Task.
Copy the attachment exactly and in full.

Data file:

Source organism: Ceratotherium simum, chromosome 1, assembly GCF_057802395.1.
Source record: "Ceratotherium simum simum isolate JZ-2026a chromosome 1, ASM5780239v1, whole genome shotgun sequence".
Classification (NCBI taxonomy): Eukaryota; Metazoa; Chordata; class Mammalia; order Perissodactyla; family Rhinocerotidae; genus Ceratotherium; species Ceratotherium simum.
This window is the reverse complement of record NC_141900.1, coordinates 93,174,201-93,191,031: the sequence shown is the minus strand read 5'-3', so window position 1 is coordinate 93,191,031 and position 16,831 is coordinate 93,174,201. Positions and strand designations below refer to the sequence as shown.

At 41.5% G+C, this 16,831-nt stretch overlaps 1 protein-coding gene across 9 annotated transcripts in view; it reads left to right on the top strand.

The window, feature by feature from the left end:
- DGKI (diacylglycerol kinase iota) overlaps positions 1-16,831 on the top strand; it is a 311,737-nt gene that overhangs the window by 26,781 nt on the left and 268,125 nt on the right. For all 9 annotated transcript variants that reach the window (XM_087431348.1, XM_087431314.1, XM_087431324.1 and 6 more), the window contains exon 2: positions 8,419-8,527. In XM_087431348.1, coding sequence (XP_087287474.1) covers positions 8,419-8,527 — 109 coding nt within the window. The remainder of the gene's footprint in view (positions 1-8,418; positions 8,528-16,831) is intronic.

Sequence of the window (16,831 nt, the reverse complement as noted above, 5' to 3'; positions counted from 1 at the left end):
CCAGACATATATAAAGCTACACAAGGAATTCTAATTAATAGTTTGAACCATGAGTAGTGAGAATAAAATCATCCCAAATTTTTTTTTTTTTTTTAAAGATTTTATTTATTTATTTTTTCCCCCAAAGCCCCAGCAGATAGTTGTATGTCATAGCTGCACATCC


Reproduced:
Source organism: Ceratotherium simum, chromosome 1, assembly GCF_057802395.1.
Source record: "Ceratotherium simum simum isolate JZ-2026a chromosome 1, ASM5780239v1, whole genome shotgun sequence".
Classification (NCBI taxonomy): Eukaryota; Metazoa; Chordata; class Mammalia; order Perissodactyla; family Rhinocerotidae; genus Ceratotherium; species Ceratotherium simum.
This window is the reverse complement of record NC_141900.1, coordinates 93,174,201-93,191,031: the sequence shown is the minus strand read 5'-3', so window position 1 is coordinate 93,191,031 and position 16,831 is coordinate 93,174,201. Positions and strand designations below refer to the sequence as shown.

At 41.5% G+C, this 16,831-nt stretch overlaps 1 protein-coding gene across 9 annotated transcripts in view; it reads left to right on the top strand.

The window, feature by feature from the left end:
- DGKI (diacylglycerol kinase iota) overlaps positions 1-16,831 on the top strand; it is a 311,737-nt gene that overhangs the window by 26,781 nt on the left and 268,125 nt on the right. For all 9 annotated transcript variants that reach the window (XM_087431348.1, XM_087431314.1, XM_087431324.1 and 6 more), the window contains exon 2: positions 8,419-8,527. In XM_087431348.1, coding sequence (XP_087287474.1) covers positions 8,419-8,527 — 109 coding nt within the window. The remainder of the gene's footprint in view (positions 1-8,418; positions 8,528-16,831) is intronic.

Sequence of the window (16,831 nt, the reverse complement as noted above, 5' to 3'; positions counted from 1 at the left end):
CCAGACATATATAAAGCTACACAAGGAATTCTAATTAATAGTTTGAACCATGAGTAGTGAGAATAAAATCATCCCAAATTTTTTTTTTTTTTTTAAAGATTTTATTTATTTATTTTTTCCCCCAAAGCCCCAGCAGATAGTTGTATGTCATAGCTGCACATCC